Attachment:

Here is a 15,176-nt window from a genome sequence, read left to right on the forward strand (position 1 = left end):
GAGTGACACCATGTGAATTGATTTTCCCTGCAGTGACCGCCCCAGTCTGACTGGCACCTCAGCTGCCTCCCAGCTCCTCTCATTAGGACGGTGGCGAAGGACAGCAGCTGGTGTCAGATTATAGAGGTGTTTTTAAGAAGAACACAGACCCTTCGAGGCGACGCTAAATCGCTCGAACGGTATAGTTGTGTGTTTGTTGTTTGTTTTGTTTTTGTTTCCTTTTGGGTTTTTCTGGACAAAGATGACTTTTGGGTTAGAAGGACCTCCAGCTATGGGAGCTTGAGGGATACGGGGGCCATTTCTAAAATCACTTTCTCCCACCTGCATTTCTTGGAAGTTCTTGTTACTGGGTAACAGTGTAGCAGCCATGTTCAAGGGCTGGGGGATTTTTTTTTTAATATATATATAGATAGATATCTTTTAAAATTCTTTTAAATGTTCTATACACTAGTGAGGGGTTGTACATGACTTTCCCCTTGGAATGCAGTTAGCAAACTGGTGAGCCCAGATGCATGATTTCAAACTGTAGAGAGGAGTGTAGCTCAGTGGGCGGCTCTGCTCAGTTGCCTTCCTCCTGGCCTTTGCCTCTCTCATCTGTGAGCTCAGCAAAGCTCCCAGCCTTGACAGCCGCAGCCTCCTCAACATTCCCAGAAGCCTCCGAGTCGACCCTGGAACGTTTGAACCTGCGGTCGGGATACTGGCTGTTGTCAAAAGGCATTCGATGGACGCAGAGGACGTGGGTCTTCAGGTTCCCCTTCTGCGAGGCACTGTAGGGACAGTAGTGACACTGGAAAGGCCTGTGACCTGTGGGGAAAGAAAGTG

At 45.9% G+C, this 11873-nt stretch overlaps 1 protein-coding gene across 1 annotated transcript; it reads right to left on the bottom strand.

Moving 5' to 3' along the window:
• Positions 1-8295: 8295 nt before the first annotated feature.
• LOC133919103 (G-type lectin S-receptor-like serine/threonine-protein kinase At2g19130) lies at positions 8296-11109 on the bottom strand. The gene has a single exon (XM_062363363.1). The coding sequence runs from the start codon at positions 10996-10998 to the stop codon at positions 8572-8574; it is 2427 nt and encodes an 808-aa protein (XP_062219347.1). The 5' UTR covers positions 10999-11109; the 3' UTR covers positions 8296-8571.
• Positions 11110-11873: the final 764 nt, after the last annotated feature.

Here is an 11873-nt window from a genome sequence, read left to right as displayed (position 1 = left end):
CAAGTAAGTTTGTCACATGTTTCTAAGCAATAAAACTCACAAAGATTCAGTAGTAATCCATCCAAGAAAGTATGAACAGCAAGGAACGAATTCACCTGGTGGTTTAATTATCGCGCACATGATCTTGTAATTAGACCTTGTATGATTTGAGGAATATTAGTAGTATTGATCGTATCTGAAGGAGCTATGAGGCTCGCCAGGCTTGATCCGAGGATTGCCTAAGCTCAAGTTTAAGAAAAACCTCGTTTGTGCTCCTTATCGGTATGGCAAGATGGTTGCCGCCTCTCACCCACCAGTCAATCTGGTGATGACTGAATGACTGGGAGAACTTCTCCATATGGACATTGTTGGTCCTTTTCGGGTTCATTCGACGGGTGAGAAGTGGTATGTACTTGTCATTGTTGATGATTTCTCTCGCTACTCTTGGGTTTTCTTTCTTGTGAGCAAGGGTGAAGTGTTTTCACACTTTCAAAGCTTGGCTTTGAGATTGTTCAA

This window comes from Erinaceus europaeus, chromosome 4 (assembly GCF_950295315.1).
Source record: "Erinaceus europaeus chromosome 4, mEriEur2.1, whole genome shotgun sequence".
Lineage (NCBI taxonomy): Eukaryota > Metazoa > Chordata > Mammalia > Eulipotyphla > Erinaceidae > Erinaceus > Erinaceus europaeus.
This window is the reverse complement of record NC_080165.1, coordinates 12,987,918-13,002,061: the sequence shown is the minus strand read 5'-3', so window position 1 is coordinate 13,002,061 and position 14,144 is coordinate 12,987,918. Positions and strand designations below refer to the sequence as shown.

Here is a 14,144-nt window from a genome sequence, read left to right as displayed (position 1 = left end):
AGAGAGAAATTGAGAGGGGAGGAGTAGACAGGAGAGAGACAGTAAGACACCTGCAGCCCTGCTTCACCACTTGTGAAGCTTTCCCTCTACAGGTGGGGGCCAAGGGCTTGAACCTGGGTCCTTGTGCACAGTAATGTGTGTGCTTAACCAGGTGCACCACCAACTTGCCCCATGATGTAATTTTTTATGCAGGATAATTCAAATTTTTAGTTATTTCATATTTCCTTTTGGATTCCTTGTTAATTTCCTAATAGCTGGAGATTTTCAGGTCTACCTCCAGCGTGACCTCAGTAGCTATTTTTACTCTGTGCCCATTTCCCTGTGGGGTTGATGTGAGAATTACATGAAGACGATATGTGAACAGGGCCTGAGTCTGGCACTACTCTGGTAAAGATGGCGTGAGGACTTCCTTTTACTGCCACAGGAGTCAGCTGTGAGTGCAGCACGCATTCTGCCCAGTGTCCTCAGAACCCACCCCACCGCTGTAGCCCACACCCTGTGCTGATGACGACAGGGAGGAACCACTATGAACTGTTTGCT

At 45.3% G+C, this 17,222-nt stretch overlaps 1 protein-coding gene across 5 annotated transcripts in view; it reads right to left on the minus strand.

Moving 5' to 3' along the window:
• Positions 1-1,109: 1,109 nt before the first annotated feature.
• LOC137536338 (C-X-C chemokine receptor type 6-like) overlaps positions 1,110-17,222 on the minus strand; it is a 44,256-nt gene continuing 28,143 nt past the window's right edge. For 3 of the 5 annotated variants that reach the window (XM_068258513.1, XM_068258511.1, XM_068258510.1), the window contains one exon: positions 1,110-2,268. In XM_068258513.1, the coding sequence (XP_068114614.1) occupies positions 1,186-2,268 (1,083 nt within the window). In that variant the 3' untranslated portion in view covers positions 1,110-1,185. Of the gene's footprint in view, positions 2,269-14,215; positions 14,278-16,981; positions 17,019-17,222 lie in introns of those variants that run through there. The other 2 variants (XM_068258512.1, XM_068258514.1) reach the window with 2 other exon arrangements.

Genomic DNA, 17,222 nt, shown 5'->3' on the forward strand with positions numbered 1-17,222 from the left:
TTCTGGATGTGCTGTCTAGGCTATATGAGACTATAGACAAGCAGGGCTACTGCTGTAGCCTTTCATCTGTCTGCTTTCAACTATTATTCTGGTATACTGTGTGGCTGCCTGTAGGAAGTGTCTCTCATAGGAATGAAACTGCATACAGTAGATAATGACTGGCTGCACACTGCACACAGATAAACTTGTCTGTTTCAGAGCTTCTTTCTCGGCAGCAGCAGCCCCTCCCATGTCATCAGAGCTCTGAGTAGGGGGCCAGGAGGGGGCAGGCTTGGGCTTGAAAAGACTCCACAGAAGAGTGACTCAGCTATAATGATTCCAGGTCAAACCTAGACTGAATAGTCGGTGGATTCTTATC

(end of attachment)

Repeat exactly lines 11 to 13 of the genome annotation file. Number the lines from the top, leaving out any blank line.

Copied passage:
Source record: "Erinaceus europaeus chromosome 4, mEriEur2.1, whole genome shotgun sequence".
Lineage (NCBI taxonomy): Eukaryota > Metazoa > Chordata > Mammalia > Eulipotyphla > Erinaceidae > Erinaceus > Erinaceus europaeus.
This window is the reverse complement of record NC_080165.1, coordinates 12,987,918-13,002,061: the sequence shown is the minus strand read 5'-3', so window position 1 is coordinate 13,002,061 and position 14,144 is coordinate 12,987,918. Positions and strand designations below refer to the sequence as shown.